Denise Mortimer, from the Women in African Power initiative, later arranged for AMEU WiE to attend an “Engendering Utilities: Regional Workshop on Gender Diversity Management & Customer Service” in Cologne, Germany, which Bertha Dlamini, from EON Consulting, and I represented AMEU-WiE. The exposure was invaluable, and we have built great networks. The programme and its achievements to date have been well received by our peers in South Africa. We remain in contact with delegates from Nigeria and Kenya.

What does the Women in African Power initiative mean to you?

It provides a good platform for women to talk about challenges in the sector and assist women in how to overcome these challenges. It gives us time to understand what technologies are out there and what solutions have worked for others that have experienced similar issues.

In a traditional ‘male-dominant’ industry, what challenges have you experienced as a female working in this sector?

When first entering this sector, as a female I had preconceived ideas and societal conditioning that automatically made me feel intimated by the sheer size of the male stature. The constant challenge is that as a woman, you need to continuously tell yourself that you can do this – working double time to ensure that your opinion is given as much consideration as a fellow male counterpart.

Despite going through very similar educational journeys, as a female, you sometimes unintentionally question your abilities to perform certain tasks. You end up having to be too defensive to protect yourself and always cautious of who you are dealing with.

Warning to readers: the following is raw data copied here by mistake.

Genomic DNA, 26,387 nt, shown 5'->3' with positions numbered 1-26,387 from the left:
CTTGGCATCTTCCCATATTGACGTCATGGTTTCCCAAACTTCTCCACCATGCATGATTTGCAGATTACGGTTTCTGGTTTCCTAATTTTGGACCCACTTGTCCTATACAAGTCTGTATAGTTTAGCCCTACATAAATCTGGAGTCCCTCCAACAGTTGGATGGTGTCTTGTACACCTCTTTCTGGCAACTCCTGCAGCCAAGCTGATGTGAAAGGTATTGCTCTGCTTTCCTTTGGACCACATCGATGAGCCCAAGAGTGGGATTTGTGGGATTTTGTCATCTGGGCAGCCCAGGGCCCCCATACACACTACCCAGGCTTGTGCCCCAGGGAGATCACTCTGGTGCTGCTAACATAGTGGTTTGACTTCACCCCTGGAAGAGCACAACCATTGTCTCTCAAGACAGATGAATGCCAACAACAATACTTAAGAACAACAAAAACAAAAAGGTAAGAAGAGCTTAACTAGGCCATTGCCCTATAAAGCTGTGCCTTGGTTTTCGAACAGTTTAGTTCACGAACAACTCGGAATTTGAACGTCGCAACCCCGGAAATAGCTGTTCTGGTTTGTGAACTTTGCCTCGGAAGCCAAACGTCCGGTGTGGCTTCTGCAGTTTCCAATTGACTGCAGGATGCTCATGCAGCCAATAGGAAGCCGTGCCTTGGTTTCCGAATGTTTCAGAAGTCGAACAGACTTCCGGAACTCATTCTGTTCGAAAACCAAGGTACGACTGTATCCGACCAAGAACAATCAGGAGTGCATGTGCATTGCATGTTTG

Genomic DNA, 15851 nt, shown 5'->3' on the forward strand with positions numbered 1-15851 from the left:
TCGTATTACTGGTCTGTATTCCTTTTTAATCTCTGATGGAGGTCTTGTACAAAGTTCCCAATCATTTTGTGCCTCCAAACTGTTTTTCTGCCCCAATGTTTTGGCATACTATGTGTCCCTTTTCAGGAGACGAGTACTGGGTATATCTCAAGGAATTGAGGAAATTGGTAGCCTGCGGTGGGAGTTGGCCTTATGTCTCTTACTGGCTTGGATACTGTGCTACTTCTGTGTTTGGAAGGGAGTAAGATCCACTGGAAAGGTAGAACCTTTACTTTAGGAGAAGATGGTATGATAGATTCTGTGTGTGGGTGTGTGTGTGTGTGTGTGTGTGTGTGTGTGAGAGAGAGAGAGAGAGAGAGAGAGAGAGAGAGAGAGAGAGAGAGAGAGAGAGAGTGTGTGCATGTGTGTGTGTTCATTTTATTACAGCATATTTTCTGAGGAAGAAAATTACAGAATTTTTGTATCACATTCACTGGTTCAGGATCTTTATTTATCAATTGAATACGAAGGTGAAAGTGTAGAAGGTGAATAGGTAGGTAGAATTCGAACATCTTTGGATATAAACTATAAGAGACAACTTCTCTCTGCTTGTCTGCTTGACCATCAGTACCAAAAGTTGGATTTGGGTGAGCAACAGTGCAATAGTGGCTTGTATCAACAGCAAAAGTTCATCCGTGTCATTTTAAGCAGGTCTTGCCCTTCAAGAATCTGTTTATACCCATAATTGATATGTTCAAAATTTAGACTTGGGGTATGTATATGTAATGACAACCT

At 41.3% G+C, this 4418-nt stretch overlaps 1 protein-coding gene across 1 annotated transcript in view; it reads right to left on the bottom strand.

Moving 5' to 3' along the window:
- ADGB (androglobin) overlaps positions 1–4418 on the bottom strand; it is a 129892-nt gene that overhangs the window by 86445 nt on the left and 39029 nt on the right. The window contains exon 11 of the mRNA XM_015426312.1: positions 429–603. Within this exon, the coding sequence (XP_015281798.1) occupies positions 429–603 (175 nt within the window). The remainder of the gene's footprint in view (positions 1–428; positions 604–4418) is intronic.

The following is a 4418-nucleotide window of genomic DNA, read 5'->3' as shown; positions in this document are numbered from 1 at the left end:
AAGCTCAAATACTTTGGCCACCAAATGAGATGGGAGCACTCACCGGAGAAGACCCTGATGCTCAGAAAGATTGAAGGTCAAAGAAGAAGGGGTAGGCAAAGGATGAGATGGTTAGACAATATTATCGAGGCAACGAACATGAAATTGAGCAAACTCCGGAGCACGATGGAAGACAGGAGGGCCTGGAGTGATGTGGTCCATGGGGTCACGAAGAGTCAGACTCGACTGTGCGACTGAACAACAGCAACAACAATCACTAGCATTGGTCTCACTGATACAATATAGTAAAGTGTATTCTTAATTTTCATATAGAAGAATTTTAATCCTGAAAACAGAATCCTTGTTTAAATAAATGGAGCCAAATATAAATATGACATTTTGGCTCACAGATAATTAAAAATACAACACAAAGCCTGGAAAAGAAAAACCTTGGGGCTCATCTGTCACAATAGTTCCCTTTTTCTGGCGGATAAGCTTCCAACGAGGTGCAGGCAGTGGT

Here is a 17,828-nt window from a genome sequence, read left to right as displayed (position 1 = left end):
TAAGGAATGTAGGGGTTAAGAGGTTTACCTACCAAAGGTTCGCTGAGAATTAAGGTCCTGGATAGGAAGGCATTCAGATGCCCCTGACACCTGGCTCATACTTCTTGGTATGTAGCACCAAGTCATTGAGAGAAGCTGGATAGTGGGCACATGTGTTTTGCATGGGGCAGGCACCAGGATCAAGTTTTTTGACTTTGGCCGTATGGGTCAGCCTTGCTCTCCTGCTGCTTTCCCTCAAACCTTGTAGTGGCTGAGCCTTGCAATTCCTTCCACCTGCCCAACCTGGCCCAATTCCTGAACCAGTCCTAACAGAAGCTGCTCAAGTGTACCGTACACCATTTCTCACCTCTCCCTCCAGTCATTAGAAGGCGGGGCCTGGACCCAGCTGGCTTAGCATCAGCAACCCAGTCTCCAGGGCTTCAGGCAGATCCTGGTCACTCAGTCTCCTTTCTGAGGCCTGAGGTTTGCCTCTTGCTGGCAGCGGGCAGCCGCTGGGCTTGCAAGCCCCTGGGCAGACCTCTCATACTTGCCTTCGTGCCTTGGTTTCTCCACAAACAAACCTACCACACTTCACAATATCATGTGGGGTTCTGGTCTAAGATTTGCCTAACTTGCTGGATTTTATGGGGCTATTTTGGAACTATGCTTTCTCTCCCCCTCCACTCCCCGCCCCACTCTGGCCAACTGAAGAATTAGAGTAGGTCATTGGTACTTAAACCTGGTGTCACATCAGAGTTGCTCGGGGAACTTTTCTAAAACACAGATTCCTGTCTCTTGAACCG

Are men becoming more accepting of a dominant female role in the sector?

Yes, slowly they are becoming more accepting. There are many that have reservations as they do not know how to deal with women in the workplace – I think there should be a programme for males to learn how to work alongside females on an equal standing.

What are your hopes for the African power sector over the next five years?

We want to see an environment where it is easy for women to network, where they feel confident and safe to work in the field. With WiE and Woman in African Power being so closely aligned, in the next five years I see this industry, through the work of these two initiatives, creating an environment enabling women to participate fully and to give more.



Refilwe is currently working for City if Tshwane as Deputy Director in the Energy and Electricity Department. Her roles include standardising and rationalised technical specification, annual equipment contracts required for the procurement of cost effective electrical equipment required for the construction, maintenance and safe operation of the electricity distribution infrastructure,  for use by both the employees, developers and their consultants in the City of Tshwane.

She is AMEU Vice President elect and also a Chairperson of AMEU-WIE. She strongly believes in women empowerment and transformation. Refilwe holds a B-Tech Degree in Electrical Engineering from UJ and Management Development Programme (MDP) from Gordon Institution and Technology Leadership Programme (TLP) from Da Vinci. Currently furthering her studies with UNISA (SBL) doing MBL. Most amazing, she is a comrades marathon runner, and has completed five to date. She is also a wife and mother of two boys.

Ashley Theron
Ashley Theron-Ord is based in Cape Town, South Africa at Clarion Events-Africa. She is the Senior Content Producer across media brands including ESI Africa, Smart Energy International, Power Engineering International and Mining Review Africa.